CITV controller of kids programs Nigel Pickard is credited with making a major impact on CITV – for the better – in a remarkably short timeframe. In addition to good intuitions as to what kids want to watch, he is also cited for having a sympathetic understanding of the market realities producers face. Since Pickard’s formula for programming success includes a solution that suits both camps’ requirements – longer commissions – all in all, it’s a happy confluence for both sides of the Brit kid TV screen.
IN the two years since ITV controller of children’s and youth programs Nigel Pickard got the job he had ‘always coveted’, there is no question that the channel’s output has been transformed.
A coherent on-screen look, a passionate commitment to U.K.-originated shows and a sensitivity to the needs of producers have all laid the foundations for a concerted attack on the BBC’s traditional dominance in the kids’ arena. True, Children’s BBC (CBBC) still wins major swathes of the schedule, but there have been some startling successes under Pickard’s stewardship of Children’s ITV (CITV).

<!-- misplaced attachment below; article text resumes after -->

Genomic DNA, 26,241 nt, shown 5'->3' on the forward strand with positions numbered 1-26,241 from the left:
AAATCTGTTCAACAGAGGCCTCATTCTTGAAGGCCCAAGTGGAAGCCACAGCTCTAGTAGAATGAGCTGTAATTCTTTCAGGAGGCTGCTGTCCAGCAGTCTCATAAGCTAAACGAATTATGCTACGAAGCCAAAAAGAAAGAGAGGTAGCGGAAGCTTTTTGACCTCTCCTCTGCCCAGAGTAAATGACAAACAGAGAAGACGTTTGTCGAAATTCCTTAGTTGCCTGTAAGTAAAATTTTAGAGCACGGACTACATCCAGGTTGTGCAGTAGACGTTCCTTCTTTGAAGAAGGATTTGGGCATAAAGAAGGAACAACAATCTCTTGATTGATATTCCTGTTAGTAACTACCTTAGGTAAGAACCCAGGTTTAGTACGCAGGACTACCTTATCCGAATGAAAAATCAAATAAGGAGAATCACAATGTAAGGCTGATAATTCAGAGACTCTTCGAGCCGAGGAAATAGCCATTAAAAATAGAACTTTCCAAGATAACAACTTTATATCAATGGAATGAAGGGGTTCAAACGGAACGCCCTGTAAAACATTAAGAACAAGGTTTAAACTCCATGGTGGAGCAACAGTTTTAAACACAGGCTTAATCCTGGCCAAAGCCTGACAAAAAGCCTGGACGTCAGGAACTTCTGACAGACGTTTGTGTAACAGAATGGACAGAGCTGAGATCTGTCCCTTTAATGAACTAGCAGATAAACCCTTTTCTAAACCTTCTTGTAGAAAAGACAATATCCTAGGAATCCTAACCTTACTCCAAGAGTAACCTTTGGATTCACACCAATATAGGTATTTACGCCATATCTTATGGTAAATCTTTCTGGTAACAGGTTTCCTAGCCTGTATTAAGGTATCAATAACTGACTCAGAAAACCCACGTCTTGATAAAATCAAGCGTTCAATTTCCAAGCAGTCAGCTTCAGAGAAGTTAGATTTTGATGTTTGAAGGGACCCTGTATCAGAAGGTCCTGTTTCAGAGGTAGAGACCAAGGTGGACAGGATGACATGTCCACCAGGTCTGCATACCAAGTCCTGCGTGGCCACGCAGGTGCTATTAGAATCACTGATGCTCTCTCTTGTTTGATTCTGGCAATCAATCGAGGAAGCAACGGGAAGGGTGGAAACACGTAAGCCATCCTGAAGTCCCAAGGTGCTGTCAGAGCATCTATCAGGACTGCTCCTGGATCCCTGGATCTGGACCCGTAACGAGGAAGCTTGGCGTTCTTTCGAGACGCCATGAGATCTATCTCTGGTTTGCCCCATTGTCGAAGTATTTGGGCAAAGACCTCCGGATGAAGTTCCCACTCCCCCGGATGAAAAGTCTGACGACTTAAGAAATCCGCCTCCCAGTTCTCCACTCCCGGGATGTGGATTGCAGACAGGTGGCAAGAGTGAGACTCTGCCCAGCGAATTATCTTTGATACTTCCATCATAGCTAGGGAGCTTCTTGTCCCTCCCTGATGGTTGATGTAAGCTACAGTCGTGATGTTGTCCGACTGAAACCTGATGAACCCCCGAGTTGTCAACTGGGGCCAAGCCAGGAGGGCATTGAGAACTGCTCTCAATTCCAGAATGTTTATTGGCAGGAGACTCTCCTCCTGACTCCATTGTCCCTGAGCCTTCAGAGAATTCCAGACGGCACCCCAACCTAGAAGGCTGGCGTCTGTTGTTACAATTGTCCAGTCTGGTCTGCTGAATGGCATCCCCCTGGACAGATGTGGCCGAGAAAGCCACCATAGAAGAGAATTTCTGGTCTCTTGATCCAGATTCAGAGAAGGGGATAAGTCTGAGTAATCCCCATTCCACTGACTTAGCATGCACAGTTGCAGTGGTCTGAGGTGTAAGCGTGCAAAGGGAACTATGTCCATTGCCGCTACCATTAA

SMTV:Live’s victory on Saturday mornings against BBC juggernaut Live & Kicking is the most notable achievement. But dramas like The Worst Witch from United Productions and My Parents are Aliens from Granada have also been resounding successes. In animation, Pickard is currently commissioning around 30 shows a year-adding up to a slate that is as diverse as anything on offer at CBBC.
Despite the vitality of his schedule, Pickard does not crow about successes like Saturday morning-even though he is widely regarded as having played a hands-on role in beating CBBC. He insists that ‘the BBC is fantastically strong and tremendously experienced. They will come back strongly and I hope they do. Two confident, quality mainstream channels is good for kids.’
Equally, he does not attempt to dissemble over CITV’s failings-even though he might justifiably blame them on weaknesses in the ITV structure. He accepts that BBC preschool hit Tweenies ‘has rocked the boat for us. It is a brilliantly marketed show and gives them a great platform for their daily schedule. It has forced us to look at ways of making our preschool output more coherent.’
Pickard’s empire currently consists of a weekday block between 3:20 p.m. and 5:05 p.m. and a Saturday morning slot which usually runs from 9:25 a.m. to 12:25 p.m. He spends £45 million a year on commissions and acquisitions with the bulk targeted at the fall and winter. This year, he reckons to have commissioned around 90 new and returning shows across all genres.